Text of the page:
7 Clinical Trial Nivolumab versus chemotherapy in patients with advanced melanoma who progressed after anti-CTLA-4 treatment (CheckMate 037): a randomised, controlled, open-label, phase 3 trial. 2015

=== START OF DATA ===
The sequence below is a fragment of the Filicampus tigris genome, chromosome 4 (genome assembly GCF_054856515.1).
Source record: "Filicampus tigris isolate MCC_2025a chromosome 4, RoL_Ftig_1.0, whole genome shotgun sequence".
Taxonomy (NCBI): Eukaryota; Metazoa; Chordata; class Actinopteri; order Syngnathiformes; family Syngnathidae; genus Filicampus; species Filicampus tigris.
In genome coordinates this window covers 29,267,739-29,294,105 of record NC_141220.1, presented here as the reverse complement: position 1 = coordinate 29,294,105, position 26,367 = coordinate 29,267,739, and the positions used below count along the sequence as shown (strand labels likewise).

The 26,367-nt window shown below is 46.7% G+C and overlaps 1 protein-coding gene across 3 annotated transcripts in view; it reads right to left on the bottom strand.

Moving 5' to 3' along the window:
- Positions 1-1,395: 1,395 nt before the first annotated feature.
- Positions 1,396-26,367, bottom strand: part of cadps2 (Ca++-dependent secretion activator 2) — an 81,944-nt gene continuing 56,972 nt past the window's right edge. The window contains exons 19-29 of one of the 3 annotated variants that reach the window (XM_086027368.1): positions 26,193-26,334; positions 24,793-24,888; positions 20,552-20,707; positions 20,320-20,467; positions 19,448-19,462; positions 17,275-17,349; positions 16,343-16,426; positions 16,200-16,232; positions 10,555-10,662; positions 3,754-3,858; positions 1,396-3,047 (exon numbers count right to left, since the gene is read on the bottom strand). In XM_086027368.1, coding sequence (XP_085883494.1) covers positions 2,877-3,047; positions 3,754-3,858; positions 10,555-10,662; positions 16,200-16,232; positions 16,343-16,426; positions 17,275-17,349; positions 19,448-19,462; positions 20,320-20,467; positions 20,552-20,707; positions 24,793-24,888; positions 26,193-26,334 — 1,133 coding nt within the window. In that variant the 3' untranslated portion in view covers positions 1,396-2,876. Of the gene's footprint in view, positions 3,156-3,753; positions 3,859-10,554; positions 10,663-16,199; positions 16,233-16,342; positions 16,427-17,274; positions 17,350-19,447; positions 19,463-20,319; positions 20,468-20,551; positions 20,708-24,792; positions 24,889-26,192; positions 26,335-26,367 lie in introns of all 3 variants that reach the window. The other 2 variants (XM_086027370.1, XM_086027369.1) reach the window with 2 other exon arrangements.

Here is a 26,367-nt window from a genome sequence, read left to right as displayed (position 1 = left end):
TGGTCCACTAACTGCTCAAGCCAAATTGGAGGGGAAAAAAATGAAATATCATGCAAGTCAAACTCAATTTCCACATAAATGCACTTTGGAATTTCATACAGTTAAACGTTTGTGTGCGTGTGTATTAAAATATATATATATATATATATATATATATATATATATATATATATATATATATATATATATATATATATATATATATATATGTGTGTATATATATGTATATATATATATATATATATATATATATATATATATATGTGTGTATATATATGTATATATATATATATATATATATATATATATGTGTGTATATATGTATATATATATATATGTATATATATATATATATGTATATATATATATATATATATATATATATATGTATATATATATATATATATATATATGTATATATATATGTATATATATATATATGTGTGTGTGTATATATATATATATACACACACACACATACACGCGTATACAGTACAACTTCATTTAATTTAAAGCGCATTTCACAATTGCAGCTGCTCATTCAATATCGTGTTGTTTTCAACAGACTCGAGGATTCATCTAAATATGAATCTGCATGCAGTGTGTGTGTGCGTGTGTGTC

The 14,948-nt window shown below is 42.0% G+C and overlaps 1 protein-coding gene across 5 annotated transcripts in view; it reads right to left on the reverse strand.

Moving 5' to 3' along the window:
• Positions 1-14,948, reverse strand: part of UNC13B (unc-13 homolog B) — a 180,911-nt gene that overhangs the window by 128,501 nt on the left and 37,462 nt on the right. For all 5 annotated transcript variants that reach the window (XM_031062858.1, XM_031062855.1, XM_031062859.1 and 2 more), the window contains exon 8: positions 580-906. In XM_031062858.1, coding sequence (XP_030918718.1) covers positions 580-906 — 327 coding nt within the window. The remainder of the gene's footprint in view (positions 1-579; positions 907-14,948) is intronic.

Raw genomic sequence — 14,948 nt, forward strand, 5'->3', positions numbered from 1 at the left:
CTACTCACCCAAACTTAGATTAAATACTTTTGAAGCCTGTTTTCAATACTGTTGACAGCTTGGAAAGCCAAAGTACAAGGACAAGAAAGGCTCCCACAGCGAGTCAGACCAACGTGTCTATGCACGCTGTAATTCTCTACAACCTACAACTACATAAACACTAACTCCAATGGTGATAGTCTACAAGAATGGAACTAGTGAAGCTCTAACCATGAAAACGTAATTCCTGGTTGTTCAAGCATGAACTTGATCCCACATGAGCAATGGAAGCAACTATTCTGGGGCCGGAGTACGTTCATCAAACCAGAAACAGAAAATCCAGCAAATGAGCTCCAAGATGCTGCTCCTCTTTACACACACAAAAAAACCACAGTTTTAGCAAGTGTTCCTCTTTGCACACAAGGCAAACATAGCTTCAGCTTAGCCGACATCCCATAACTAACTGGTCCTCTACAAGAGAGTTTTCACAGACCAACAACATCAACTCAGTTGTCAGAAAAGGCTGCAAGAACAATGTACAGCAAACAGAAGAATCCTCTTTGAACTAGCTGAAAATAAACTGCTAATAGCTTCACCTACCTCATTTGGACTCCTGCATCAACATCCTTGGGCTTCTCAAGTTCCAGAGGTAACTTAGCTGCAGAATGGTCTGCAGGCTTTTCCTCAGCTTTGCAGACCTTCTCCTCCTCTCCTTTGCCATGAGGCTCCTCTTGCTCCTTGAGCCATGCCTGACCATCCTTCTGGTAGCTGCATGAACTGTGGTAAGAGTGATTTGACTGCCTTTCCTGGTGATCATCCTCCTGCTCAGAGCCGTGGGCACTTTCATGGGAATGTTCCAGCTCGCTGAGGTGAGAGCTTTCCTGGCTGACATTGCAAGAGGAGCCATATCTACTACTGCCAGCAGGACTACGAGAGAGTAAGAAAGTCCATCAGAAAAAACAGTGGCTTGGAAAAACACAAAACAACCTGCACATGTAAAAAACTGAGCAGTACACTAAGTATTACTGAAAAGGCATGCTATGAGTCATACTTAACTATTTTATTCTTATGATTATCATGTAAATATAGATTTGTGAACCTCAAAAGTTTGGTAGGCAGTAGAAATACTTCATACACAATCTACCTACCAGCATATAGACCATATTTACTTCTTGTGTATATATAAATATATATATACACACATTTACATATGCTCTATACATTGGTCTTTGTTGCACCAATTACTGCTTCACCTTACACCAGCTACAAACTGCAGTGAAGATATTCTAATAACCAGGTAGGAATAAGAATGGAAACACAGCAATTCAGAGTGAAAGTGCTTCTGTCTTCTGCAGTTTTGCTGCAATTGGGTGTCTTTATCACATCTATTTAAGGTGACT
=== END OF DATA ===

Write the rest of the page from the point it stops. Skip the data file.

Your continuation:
Weber, Jeffrey S / D'Angelo, Sandra P / Minor, David / Hodi, F Stephen / Gutzmer, Ralf / Neyns, Bart / Hoeller, Christoph / Khushalani, Nikhil I / Miller, Wilson H / Lao, Christopher D / Linette, Gerald P / Thomas, Luc / Lorigan, Paul / Grossmann, Kenneth F / Hassel, Jessica C / Maio, Michele / Sznol, Mario / Ascierto, Paolo A / Mohr, Peter / Chmielowski, Bartosz / Bryce, Alan / Svane, Inge M / Grob, Jean-Jacques / Krackhardt, Angela M / Horak, Christine / Lambert, Alexandre / Yang, Arvin S / Larkin, James. ·Moffitt Cancer Center, Tampa, FL, USA. Electronic address: jeffrey.weber@moffitt.org. · Memorial Sloan-Kettering Cancer Center and Weill Cornell Medical College, New York, NY, USA. · California Pacific Center for Melanoma Research, San Francisco, CA, USA. · Dana-Farber Cancer Institute, Boston, MA, USA. · Medizinische Hochschule Hannover, Hannover, Germany. · Universitair Ziekenhuis Brussel, Brussels, Belgium. · Medical University of Vienna, Vienna, Austria. · Roswell Park Cancer Institute, Buffalo, NY, USA. · Segal Cancer Centre, Jewish General Hospital, McGill University, Montreal, QC, Canada. · University of Michigan, Ann Arbor, MI, USA. · Washington University, St Louis, MO, USA. · Centre Hospitalier Universitaire de Lyon, Lyon, France. · Christie Hospital, Manchester, UK. · Huntsman Cancer Institute, Salt Lake City, UT, USA. · German Cancer Research Centre University Hospital, Heidelberg, Germany. · Medical Oncology and Immunotherapy, University Hospital of Siena, Istituto Toscano Tumori, Siena, Italy. · Yale Cancer Center, New Haven, CT, USA. · Istituto Nazionale Tumori Fondazione G Pascale, Naples, Italy. · Elbe Kliniken Buxtehude, Buxtehude, Germany. · Department of Medicine, University of California, Los Angeles, CA, USA. · Department of Medicine, Mayo Clinic, Scottsdale, AZ, USA. · Department of Oncology, Herlev Hospital, Copenhagen, Denmark. · Aix-Marseille University, Hopital de la Timone, Marseille, France. · Technische Universität München School of Medicine, II Medical Department, Munich, Germany. · Bristol-Myers Squibb, Princeton, NJ, USA. · Bristol-Myers Squibb, Braine-I'Alleud, Belgium. · Royal Marsden Hospital, London, UK. ·Lancet Oncol · Pubmed #25795410.